After the Tackle Alley and tutorials we went to the full 11 on 11 for a few plays. So yes, no more doubting that is what Backbreaker is going for as the core of its game. There wasn’t nearly enough seen to come to any conclusions and not everything is in or completed yet. Just as a couple examples blocking animations and trajectory on passes were not implemented in the build. Non-tackle interactions will need work.

I got my first hands-on with Tackle Alley and that has some potential for being a quick fun option especially online. The controls/player felt a little on the heavy side but I hesitate to make any judgments based on such a short run through.

Graphically the game looks real clean which is probably due in part to the lack of extras such as sideline activity and refs. The stadiums are nicely done incorporating aspects of the cities they reside in without getting ridiculous. I only saw a few but they each had their own unique presence.

Full customization is still in, unfortunately for NaturalMotion the Teambuilder feature in NCAA Football 10 stole some of the thunder of this. But it looks like it will have enough options to create some really cool teams. Hopefully it is as user-friendly as Teambuilder and includes the same option to share amongst other users.

Obviously I can’t go through a preview for Backbreaker without talking about the tackling. I was actually most impressed with this area of the game. Sure there were situations where the tackles looked awkward but there were just as many times where I thought they looked great. On one instance a RB was turning the corner and attempted a stiff-arm only to be dragged down by his arm which was all the defender could reach. At the same time the players love to dive for tackles even after a guy is down there would be times where five more players just dove by for the hell of it. It made for some laughs anyway.

Online play is going to be a big area of concentration as the developers recognize this is the area they could really build a following. Online co-op was mentioned as a possibility but not confirmed. Various mini-games could also suit it well. This really does feel like a head-to-head game, with the customization making it even more enjoyable. The frantic action and big hits seems to fit with the style and being able to include friends taking advantage of their own camera angles on your team would be great.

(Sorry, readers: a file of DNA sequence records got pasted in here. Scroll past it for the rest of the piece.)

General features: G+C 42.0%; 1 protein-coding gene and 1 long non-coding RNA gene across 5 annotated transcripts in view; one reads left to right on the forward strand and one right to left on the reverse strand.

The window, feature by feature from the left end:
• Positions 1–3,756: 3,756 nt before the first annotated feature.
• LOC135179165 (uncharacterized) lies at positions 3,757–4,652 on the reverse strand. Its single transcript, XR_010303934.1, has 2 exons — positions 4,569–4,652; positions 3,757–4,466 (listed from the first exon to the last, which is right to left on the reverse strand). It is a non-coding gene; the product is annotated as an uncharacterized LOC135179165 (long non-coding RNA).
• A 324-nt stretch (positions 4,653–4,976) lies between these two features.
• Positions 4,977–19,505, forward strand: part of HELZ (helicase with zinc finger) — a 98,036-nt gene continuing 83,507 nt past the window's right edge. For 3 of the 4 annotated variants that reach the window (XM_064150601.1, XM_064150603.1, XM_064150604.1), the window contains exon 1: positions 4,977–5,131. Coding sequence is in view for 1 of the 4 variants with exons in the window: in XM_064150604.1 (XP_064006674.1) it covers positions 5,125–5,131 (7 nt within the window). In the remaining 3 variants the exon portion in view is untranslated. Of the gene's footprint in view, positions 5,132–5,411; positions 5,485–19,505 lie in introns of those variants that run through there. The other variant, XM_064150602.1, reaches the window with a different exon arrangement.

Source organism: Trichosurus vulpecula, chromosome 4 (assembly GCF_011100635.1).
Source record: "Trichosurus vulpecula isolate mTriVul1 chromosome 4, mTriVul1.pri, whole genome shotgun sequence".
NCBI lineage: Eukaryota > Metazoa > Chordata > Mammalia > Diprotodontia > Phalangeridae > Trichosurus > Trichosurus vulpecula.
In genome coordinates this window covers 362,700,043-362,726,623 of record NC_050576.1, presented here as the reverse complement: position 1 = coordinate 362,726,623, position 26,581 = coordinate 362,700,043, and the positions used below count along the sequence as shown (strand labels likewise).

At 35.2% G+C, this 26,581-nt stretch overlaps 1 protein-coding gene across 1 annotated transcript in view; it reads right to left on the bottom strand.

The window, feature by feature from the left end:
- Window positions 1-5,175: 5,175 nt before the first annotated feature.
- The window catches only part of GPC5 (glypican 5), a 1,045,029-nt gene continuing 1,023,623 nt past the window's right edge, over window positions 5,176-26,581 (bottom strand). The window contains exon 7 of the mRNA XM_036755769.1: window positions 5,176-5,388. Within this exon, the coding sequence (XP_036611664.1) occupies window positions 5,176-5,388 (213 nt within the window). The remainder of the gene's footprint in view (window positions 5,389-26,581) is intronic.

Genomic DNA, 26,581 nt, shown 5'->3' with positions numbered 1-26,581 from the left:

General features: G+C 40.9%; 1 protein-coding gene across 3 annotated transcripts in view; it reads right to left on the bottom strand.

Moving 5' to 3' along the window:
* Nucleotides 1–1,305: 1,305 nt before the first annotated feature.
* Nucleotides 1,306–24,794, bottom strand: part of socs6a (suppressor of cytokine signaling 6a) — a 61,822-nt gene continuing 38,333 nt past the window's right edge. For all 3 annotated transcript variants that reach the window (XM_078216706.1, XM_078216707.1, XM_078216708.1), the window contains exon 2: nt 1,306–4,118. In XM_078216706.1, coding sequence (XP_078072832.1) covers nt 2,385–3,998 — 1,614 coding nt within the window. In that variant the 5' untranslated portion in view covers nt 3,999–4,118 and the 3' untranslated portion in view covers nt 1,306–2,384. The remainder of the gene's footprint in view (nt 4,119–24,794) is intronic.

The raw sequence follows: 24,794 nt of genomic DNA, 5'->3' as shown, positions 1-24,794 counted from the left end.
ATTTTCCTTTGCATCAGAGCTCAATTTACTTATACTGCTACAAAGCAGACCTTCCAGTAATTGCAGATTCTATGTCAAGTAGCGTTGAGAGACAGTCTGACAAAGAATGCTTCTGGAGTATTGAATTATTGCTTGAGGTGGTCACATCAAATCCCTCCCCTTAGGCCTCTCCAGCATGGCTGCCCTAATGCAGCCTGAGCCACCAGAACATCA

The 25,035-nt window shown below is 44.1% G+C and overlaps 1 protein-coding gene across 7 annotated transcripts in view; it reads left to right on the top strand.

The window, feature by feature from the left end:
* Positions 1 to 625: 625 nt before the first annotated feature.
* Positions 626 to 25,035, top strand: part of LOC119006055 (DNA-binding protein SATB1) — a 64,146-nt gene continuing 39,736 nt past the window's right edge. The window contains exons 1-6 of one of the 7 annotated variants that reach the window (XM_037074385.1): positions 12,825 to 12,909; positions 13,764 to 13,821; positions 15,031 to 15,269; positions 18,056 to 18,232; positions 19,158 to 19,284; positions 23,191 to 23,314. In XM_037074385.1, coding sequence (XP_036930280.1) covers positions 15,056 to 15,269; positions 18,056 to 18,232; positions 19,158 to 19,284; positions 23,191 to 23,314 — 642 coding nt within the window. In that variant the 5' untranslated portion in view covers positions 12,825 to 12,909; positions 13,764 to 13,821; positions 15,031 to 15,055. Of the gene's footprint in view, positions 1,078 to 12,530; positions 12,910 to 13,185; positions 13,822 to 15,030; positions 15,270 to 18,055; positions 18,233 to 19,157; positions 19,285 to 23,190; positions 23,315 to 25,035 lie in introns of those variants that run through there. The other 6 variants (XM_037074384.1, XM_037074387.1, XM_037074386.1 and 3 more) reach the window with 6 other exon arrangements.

I did read the IGN preview that may have implied there is no franchise mode. This was not something we discussed. I did note that there were several options on the menu for different modes but they did not desire to go into them at the time.

While there is no release date to announce they did state that they have different targets they are aiming for. The sense I get is the game will land sometime late this year or early 2010 but that is just speculation on my part. They stressed that they do not feel rushed to push the game out. It is more important that it is complete and reaches the vision they have for it. They are looking at building a franchise out of Backbreaker and quality is an important ingredient in that.

I’ve always been open to different style sports games which is why Backbreaker has continued to intrigue me. From what I saw I still recognize the potential but feel as though they may be concentrating too much on accessibility and basing decisions on focus group testing from people who probably won’t buy the game anyway. As I mentioned earlier they stated that there will be depth to the game to satisfy the more knowledgeable players…I just didn’t see much of it from what was showcased.

There is still a ways to go before the game is all pulled together. I was most encouraged by how well the technology applied itself to tacking. However it remains to be seen whether it will be able to offer a true football experience that will satisfy fans of the sport.